Apr 29, 2008, 9:27 AM
Post #36 of 50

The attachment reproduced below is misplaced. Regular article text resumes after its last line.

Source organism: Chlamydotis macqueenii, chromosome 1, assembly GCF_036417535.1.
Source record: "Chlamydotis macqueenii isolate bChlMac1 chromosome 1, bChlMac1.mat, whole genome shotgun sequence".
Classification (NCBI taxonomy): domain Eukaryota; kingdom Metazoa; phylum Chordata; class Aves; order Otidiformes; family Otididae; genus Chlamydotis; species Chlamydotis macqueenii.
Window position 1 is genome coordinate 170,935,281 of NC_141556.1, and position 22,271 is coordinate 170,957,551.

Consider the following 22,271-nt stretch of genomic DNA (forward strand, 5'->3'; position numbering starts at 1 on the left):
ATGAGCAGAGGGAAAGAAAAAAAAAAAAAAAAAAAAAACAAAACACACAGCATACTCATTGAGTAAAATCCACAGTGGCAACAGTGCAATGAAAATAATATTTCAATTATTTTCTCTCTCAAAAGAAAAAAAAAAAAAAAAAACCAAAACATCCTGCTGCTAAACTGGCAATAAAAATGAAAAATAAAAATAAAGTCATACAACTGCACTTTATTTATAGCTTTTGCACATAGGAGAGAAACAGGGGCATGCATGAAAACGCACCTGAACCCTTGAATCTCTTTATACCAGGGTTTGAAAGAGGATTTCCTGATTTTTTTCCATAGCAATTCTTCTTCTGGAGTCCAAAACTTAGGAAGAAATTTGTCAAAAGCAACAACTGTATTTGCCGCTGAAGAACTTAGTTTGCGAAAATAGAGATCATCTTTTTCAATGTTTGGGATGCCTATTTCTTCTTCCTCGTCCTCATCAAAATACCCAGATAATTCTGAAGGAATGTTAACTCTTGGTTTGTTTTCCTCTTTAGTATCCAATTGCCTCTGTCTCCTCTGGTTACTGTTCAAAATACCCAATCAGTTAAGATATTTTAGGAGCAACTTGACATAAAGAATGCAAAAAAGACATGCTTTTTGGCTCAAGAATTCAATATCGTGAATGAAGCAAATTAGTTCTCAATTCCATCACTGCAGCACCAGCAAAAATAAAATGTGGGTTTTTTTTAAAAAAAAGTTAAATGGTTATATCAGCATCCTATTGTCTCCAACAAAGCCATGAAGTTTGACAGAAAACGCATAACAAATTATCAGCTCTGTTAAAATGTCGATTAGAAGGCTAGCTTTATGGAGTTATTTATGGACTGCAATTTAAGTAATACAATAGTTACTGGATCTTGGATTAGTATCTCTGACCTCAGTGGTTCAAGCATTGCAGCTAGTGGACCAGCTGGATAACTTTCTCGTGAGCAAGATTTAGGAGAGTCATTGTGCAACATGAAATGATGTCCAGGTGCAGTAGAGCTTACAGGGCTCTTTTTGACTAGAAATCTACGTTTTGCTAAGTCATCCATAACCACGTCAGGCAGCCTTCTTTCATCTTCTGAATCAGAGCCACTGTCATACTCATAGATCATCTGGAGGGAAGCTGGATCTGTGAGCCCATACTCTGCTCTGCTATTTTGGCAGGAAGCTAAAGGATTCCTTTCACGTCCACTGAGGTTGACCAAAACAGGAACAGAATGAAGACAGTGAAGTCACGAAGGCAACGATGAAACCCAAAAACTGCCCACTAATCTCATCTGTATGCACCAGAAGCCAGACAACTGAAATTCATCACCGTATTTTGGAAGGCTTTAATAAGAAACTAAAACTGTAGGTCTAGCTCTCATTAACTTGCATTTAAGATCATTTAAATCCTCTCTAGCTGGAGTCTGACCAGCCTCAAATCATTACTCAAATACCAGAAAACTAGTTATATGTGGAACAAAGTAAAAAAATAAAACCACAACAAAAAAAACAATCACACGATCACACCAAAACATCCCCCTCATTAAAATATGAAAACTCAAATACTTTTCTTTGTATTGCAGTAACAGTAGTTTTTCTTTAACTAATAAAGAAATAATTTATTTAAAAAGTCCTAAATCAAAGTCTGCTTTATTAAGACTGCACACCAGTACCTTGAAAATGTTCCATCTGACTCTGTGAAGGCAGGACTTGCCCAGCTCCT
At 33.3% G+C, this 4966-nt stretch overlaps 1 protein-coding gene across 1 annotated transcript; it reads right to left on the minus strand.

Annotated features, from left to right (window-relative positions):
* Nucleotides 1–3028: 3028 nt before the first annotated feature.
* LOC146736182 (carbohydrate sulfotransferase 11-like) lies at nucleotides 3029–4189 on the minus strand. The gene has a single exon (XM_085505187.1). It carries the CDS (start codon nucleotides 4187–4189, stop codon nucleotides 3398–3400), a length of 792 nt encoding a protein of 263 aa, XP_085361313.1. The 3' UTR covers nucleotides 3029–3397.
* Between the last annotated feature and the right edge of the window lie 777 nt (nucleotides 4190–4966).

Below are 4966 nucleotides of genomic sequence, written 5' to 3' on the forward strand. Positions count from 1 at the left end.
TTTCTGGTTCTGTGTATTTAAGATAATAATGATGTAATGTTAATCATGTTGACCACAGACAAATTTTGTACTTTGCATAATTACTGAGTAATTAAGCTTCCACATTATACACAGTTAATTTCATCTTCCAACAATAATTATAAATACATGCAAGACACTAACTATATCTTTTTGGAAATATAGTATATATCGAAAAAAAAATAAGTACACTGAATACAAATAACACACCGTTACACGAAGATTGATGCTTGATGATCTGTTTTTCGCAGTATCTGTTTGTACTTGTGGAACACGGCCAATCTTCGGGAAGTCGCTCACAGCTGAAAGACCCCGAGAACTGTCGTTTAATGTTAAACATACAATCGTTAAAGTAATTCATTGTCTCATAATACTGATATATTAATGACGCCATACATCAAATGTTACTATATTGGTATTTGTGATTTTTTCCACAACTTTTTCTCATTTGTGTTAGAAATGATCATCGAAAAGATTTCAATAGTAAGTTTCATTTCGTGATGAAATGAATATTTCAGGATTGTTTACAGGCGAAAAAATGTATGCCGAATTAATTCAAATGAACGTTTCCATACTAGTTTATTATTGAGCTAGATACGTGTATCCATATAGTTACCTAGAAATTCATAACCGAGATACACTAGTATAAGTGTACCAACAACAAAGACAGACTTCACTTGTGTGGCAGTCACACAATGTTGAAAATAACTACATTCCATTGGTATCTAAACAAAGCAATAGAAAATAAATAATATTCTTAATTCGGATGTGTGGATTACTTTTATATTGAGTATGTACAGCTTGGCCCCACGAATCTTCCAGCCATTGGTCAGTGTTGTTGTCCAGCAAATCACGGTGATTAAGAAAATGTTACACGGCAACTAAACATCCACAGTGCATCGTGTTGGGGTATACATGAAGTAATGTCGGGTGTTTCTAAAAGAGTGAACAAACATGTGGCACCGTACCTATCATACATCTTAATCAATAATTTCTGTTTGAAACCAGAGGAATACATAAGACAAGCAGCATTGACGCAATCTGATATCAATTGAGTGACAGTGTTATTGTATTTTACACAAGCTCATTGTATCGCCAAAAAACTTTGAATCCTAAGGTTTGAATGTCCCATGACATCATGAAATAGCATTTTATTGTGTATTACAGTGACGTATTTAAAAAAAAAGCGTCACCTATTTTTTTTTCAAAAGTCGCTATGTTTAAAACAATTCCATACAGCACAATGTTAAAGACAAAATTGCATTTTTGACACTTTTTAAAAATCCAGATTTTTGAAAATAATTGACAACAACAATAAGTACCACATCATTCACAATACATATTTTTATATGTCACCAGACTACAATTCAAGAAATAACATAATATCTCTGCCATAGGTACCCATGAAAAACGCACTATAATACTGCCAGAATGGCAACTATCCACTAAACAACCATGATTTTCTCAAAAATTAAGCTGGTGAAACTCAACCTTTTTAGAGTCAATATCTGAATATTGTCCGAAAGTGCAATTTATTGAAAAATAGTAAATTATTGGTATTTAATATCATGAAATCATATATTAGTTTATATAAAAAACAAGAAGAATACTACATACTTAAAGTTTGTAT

Wow, a 100 acre goat farm. You guys don't sound ready to retire from anything. Sounds like you have chosen an avocation, even if you don't plan on farming for profit. Your combination of places sounds ideal and I get the feeling that the adventure of life is still calling to you. Good luck with it. As for the financial planning part. I never mentioned finances. We did meet with one planner who told us that we would have to work for another 25 years or so before we could retire with our desired income. What a hoot! His financial "pie" was not based on our situation and philosophy. The reality is, we can do it any time we choose. I'm thinking about things like where, when the time comes, we would choose to die. Ironically, my wife and I feel more a part of the Sayulita community than we do at home. There is something really rewarding about seeing positive changes affected immediately, such as helping with the local schools, trash collection and the like. Sayulita has a cosmopolitan feel, despite the dirt roads and lack of civic infrastructure. There are no elected politicians, school board, street lights, paved roads, town police, firemen, ambulance...none of that stuff. Yet, somehow, (this is one of the amazing things about Mexico) life goes on and the village grows. More than anything, the beauty of the place, the ocean, the views, it is the appeal of the local community, watching the families interact in the Square, seeing small children run around knowing that the community as a whole are one, looming parent, that appeal to us. We both grew up in Italian neighborhoods in the New York area, with Old World marketplaces and local commerce. The Village of Sayulita brings us both back to our childhoods, when family and community were not things that one sought, they were there, as natural as the air. So, the dilemma is, do we give up the familiar? Could it really be that easy? Will we feel cut off from our native culture? I'm not talking about foods that we'll miss; movies, tv, stuff like that. I'm wondering if one's country, state, city, town are such a permanent part of who we are? We will, of course, learn this for ourselves; but I would like to hear from those on this forum who have the benefit of years of experience.